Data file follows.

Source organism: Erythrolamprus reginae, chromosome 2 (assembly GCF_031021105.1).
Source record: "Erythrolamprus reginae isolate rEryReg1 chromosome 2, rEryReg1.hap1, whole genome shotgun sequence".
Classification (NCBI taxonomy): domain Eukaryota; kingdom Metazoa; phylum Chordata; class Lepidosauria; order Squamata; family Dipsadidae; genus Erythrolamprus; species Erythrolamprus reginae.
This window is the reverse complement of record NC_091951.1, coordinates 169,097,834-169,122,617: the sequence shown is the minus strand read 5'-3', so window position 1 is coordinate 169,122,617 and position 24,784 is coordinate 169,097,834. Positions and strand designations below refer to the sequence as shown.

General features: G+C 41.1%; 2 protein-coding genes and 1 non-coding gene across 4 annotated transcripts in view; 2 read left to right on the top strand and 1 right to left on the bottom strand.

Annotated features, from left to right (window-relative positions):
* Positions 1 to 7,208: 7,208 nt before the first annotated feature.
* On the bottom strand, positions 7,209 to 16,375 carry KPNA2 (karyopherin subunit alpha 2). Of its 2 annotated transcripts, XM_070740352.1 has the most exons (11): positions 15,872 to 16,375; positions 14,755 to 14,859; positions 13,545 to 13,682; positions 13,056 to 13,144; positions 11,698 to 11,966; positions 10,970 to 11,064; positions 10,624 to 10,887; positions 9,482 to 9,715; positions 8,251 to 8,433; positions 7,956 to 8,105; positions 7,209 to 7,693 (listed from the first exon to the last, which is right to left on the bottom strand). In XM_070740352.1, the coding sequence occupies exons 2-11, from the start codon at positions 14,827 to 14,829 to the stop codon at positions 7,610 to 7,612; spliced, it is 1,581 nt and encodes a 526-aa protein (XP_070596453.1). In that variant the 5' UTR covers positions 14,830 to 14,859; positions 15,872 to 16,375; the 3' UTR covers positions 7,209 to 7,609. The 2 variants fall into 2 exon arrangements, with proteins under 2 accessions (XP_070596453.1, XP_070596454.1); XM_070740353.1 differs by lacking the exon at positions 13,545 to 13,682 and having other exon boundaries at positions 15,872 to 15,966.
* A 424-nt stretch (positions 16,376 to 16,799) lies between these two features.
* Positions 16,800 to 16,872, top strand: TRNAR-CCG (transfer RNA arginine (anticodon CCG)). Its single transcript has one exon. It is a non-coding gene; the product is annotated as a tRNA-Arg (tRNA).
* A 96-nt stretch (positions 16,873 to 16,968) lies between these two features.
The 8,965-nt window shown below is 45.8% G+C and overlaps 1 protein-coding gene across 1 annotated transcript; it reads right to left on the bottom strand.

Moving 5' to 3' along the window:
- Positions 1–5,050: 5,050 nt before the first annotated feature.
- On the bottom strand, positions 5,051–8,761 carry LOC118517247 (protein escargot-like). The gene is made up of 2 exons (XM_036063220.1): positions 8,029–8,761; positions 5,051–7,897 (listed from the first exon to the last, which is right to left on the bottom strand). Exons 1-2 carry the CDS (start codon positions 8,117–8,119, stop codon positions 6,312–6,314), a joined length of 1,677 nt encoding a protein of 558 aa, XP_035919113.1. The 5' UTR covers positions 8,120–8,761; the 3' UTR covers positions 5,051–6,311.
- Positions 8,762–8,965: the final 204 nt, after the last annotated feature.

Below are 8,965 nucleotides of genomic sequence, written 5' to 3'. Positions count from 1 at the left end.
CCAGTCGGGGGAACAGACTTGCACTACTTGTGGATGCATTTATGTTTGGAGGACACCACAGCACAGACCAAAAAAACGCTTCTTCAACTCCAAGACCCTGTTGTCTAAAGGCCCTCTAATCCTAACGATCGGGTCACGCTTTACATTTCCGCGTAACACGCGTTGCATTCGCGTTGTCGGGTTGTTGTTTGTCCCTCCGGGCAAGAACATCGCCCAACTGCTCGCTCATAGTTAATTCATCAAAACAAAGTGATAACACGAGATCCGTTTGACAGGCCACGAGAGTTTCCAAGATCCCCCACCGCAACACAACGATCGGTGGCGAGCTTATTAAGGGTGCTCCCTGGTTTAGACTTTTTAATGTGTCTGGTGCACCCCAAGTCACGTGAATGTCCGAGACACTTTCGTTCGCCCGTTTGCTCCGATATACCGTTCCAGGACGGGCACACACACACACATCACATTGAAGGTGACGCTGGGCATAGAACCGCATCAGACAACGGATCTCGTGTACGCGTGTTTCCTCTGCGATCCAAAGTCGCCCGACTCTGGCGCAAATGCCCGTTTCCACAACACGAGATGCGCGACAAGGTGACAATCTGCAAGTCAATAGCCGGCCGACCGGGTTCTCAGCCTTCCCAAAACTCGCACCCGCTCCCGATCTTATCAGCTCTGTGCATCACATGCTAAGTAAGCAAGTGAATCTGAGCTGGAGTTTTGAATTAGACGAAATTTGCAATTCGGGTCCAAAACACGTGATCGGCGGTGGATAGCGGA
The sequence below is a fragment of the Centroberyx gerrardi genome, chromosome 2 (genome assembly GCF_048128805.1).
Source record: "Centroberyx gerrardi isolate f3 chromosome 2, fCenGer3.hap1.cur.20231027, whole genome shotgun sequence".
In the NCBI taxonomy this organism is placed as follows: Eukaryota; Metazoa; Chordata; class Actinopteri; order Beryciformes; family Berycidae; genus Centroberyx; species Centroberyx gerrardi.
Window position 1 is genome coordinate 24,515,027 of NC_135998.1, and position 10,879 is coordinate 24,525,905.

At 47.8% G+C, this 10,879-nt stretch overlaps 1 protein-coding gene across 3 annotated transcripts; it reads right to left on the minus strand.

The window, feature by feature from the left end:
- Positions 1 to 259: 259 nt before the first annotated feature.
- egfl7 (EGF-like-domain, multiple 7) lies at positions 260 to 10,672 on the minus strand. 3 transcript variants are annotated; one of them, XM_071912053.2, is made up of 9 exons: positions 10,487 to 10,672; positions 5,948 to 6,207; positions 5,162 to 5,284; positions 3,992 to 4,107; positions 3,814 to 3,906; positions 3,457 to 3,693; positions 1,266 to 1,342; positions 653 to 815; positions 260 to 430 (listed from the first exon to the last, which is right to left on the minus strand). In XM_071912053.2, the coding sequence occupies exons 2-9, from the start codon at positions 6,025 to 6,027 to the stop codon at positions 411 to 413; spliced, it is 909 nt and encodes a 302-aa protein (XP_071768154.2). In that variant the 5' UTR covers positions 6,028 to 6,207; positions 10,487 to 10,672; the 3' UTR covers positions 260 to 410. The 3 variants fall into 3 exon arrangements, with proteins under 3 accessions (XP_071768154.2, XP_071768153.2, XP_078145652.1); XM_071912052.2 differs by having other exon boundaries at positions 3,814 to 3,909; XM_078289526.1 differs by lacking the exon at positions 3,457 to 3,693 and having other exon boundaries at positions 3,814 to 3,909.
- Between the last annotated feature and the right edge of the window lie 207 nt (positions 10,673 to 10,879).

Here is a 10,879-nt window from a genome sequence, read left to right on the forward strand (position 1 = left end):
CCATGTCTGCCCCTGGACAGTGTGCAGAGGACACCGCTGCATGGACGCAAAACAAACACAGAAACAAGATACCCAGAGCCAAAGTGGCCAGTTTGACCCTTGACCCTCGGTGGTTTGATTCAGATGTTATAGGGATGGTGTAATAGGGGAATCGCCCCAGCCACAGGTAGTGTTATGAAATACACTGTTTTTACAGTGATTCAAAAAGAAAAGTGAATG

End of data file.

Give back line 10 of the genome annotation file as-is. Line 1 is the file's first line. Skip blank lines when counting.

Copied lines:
* Positions 16,800 to 16,872, top strand: TRNAR-CCG (transfer RNA arginine (anticodon CCG)). Its single transcript has one exon. It is a non-coding gene; the product is annotated as a tRNA-Arg (tRNA).